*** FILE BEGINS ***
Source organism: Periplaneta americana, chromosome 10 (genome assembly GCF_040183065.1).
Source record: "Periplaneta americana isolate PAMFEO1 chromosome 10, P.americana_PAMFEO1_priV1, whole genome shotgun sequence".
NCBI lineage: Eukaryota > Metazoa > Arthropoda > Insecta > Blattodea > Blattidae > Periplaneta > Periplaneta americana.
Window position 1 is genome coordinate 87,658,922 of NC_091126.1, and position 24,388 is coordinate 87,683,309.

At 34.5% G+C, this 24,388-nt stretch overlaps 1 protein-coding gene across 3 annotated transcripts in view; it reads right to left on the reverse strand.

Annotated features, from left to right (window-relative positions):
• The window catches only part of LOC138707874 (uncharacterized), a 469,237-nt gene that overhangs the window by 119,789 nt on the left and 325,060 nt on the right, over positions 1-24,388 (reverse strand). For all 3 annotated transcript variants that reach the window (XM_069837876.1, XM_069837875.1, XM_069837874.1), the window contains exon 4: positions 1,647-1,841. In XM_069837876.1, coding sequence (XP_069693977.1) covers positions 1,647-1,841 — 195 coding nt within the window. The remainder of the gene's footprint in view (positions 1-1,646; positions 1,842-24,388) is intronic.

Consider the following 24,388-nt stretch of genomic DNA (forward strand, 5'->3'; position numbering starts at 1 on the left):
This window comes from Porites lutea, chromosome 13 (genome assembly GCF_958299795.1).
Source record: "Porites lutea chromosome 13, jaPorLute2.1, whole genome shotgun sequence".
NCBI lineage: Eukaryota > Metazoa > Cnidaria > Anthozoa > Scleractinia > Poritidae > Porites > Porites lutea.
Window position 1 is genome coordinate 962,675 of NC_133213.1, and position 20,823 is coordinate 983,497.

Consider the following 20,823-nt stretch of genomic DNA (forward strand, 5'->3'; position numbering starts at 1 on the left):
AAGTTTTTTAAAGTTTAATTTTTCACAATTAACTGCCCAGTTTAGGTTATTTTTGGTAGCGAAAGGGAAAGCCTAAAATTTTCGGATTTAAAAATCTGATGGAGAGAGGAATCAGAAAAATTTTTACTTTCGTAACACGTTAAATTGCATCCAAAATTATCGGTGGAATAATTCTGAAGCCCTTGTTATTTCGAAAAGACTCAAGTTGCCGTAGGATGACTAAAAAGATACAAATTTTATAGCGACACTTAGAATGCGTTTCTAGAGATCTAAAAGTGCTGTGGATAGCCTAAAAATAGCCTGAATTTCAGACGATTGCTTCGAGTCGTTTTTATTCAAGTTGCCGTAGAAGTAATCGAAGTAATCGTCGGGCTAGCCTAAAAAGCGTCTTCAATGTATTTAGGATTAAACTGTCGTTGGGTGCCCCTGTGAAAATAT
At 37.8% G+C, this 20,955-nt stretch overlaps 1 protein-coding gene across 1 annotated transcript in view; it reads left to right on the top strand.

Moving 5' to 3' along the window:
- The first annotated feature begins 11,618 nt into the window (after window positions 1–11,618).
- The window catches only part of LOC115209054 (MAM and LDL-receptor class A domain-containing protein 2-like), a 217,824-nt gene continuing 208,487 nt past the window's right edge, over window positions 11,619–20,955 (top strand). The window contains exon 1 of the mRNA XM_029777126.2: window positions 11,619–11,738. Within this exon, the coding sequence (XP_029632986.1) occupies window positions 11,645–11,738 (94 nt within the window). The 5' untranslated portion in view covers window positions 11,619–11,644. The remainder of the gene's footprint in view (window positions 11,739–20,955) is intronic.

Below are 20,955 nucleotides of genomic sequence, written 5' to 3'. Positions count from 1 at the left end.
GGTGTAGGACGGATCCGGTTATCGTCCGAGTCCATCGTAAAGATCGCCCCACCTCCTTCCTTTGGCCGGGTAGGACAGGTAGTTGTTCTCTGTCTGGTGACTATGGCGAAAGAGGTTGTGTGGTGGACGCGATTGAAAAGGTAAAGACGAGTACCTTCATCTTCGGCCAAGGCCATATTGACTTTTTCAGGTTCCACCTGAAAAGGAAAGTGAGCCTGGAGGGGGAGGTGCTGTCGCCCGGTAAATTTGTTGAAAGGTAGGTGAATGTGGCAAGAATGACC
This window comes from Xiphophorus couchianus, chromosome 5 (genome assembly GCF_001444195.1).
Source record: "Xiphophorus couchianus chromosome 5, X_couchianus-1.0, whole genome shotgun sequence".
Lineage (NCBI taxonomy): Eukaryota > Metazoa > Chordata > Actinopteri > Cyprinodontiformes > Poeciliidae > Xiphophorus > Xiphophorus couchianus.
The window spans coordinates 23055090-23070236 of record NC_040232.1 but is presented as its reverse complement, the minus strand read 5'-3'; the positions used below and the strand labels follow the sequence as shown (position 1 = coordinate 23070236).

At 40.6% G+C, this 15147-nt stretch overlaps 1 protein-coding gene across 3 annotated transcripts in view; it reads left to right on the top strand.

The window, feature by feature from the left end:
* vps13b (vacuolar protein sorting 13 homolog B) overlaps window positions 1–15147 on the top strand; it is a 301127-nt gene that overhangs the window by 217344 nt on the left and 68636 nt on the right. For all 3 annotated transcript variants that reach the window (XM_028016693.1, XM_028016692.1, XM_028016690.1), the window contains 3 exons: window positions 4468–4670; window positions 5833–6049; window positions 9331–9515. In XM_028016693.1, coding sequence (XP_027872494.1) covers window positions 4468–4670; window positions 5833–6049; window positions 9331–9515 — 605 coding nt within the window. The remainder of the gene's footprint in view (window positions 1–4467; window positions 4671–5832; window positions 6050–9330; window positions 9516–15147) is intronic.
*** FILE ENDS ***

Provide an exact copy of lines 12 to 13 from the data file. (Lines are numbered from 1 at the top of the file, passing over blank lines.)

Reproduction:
Window position 1 is genome coordinate 962,675 of NC_133213.1, and position 20,823 is coordinate 983,497.

Consider the following 20,823-nt stretch of genomic DNA (forward strand, 5'->3'; position numbering starts at 1 on the left):